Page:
from his book “James Dean: 50 years Ago”
“…When I look back at Los Angeles in the early fifties, and specifically Sunset Boulevard, it reminds me of the board game in which you try to move clockwise and upward, past designated obstacles, into “Stardom and Wealth.” Rolling the dice at the start, as a visitor on Mexican downtown Alvaro Street, the player inches past the pastel bungalows of Old Hollywood. With many other aspirants, we come to a holding pattern at the crossroads of Crescent Heights and Sunset. This intersection marks the beginning of the infamous Sunset Strip. If the dice were good, the roller continued and was hurled into the status filled setting of Beverly Hills. A jump or two more and the ultimate was at hand: a sunset-bathed beach house. This road was literally and figuratively bumpy, curved and highly deceptive. Till this day, few participants reach the Pacific enclave of the stars. Those who do are usually badly scarred and bruised.
The Sunset Strip in the fifties (I doubt it has changed much) was the battlefield for those who needed to conquer Hollywood. In this two-mile area of nightclubs, restaurants, strip joints, and agents’ offices the struggle for recognition was fought. Starlets, directors, producers and actors elbowed one another for the space of two brief lines in the trade gossip columns. The establishments on the strip thrived on the anxiety of the fame-seekers, catering to the illusion of success; the prices were high, the facades ornate. Waiting at the foot of the strip for their turn were contestants who lived in the romantic hotels and cottages of the bygone twenties.
Those who arrived from the disciplines of the Broadway environment tried to make as gentle a transition into Hollywood as possible. They lived in the symbolic settings of the Chaplin and Keaton era, the Chateau Marmont and the Garden of Allah. The aging bungalows and suites insulated the ambivalent seekers from the East. The coffee-shops, diners, and drugstores were commandeered by the less affluent and served as social centers for the New York crowd. It was in this surreal, intense atmosphere that I met James Dean for the first time…
There was no question that our meeting was investigatory in nature. Sparingly, Jimmy volunteered information about his background, and I elaborated on my qualifications and credentials. His awareness of my friendship with Humphrey Bogart and my membership in the elite photo agency Magnum helped to further the idea of a collaboration. My intent was solely to lead the conversation back to Jimmy’s past so that I could start to formulate an outline of situations that we could visit and document with the camera. The story, as I explained it, was to reveal the environments that affected and shaped the unique character of James Byron Dean. We felt a trip to his hometown, Fairmount, Indiana, and to New York, the place of his professional beginnings, would best reveal those influences. We agreed to a trip to both of those locales in the not too distant future. As was customary in my business, I would solicit an assignment guarantee to cover expenses. The obvious magazine to approach was Life. If I was assigned to the Life editors, we could set up a schedule for visiting Indiana and New York. We further agreed that I would have the first exclusive rights to the picture story on Jimmy.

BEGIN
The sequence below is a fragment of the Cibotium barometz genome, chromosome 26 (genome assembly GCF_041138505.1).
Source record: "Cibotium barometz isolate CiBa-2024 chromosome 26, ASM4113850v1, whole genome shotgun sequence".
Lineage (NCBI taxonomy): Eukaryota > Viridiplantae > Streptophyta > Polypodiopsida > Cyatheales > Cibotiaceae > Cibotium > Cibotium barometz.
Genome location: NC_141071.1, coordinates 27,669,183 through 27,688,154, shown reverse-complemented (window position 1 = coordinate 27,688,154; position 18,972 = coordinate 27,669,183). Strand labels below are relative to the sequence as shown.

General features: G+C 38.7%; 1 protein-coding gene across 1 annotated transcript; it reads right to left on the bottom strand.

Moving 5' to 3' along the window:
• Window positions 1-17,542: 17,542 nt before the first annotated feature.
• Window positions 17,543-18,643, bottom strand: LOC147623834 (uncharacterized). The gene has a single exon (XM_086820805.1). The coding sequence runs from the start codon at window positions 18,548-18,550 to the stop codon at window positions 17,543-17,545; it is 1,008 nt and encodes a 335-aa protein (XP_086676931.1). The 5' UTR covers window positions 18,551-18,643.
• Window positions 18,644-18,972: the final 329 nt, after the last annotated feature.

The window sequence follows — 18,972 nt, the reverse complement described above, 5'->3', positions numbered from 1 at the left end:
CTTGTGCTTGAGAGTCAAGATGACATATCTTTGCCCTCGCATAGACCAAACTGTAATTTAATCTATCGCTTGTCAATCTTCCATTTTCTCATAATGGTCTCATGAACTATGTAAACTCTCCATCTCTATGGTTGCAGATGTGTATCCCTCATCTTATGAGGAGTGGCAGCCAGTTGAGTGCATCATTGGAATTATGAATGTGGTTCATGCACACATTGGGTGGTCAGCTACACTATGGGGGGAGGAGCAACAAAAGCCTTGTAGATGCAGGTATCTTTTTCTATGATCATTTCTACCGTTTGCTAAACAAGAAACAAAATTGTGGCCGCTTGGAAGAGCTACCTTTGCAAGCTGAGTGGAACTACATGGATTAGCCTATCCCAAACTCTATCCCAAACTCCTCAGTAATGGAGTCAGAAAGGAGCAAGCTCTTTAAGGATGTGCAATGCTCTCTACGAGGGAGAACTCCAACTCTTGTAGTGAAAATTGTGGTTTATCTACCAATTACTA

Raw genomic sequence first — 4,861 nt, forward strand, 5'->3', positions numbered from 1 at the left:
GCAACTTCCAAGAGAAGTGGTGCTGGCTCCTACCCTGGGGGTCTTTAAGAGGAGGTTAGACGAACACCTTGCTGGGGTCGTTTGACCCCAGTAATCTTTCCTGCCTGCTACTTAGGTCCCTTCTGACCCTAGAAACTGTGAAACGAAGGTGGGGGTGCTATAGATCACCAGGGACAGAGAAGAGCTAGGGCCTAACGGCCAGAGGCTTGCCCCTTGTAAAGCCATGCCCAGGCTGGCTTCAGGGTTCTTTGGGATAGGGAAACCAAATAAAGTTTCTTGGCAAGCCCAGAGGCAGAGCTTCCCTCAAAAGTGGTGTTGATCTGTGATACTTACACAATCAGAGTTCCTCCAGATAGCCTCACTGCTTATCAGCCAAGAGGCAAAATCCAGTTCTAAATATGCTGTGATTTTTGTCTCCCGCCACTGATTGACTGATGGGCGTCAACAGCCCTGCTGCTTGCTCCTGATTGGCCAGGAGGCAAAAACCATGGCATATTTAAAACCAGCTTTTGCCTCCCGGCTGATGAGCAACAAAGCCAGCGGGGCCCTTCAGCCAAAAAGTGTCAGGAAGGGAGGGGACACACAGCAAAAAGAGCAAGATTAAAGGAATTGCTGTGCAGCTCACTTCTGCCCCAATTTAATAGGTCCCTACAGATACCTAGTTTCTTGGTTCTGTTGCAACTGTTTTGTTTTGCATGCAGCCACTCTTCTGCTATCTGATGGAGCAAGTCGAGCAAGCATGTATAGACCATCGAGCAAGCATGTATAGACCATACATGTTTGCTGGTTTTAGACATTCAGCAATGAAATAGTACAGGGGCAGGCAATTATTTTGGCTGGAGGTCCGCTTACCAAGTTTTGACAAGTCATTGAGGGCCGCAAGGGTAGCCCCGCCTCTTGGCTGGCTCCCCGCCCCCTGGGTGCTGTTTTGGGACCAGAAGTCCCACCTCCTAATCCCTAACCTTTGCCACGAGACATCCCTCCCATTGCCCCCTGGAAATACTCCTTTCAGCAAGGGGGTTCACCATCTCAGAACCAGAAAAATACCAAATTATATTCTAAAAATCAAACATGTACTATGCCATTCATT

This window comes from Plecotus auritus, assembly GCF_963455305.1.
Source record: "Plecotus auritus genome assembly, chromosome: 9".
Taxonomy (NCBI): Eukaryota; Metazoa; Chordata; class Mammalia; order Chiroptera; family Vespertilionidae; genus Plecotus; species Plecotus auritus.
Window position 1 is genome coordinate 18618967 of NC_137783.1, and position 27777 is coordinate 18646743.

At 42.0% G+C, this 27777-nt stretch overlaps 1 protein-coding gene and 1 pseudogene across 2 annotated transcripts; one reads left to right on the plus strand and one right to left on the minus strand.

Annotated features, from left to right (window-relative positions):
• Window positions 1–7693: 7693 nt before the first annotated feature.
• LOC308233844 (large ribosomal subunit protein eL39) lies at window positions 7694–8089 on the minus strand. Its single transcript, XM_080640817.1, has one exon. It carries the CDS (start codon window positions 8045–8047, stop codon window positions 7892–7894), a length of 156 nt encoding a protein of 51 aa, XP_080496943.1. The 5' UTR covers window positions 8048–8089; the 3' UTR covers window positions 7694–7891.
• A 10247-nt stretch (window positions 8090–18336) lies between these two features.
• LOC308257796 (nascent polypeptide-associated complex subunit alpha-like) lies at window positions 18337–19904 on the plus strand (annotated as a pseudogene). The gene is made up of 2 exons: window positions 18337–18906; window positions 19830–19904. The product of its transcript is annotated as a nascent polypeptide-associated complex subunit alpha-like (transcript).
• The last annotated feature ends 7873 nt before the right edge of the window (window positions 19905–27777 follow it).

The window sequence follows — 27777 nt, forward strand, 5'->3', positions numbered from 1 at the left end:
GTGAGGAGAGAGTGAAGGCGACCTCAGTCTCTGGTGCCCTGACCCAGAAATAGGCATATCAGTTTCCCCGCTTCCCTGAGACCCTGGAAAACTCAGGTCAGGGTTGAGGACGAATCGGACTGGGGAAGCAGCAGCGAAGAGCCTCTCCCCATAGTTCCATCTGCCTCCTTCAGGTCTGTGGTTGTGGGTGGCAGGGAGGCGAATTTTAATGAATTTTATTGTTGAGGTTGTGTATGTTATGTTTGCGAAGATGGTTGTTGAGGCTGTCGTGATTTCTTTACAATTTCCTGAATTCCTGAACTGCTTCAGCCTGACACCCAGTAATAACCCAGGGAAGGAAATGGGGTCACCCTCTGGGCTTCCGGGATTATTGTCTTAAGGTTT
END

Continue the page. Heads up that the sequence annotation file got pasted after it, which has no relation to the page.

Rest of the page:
It took only a week for Life to approve the assignment. I notified Jimmy, and we tentatively set our departure for Indiana and New York for two weeks hence. Meanwhile, I made a point of socializing a great deal with Jimmy, for the more I knew about his moods, the easier it would be to anticipate gestures and situations. By now there was an ever-increasing interest in the new star as the press became more and more aware of East of Eden. The upshot of Jimmy’s increasing popularity was reflected in the new stipulations he tried to enforce on the Life coverage. At one point he insisted on a cover guarantee and the hiring of a friend of his to write the text. It was an unusual and highly egocentric gesture. I said I’d pass the request on to the editors. It was a foolhardy demand, which I never conveyed to the magazine, gambling on our growing friendship to keep the assignment afloat. I told Jimmy the editor’s answer was no. For days he acted like a spoiled kid, and then finally came around, making it possible for us to leave for Fairmount the first week in February, 1955.
For Jimmy it was going home. But it was also the realization the meteoric rise to fame that had already begun to cut him off forever from his small-town Midwestern origins, and that he could never really go home again. Still, in those bitter-cold late winter days, as Jimmy and I roamed the town and farm and fields of Fairmount, visiting family and friends, I came to know, or at least to glimpse the real James Dean.”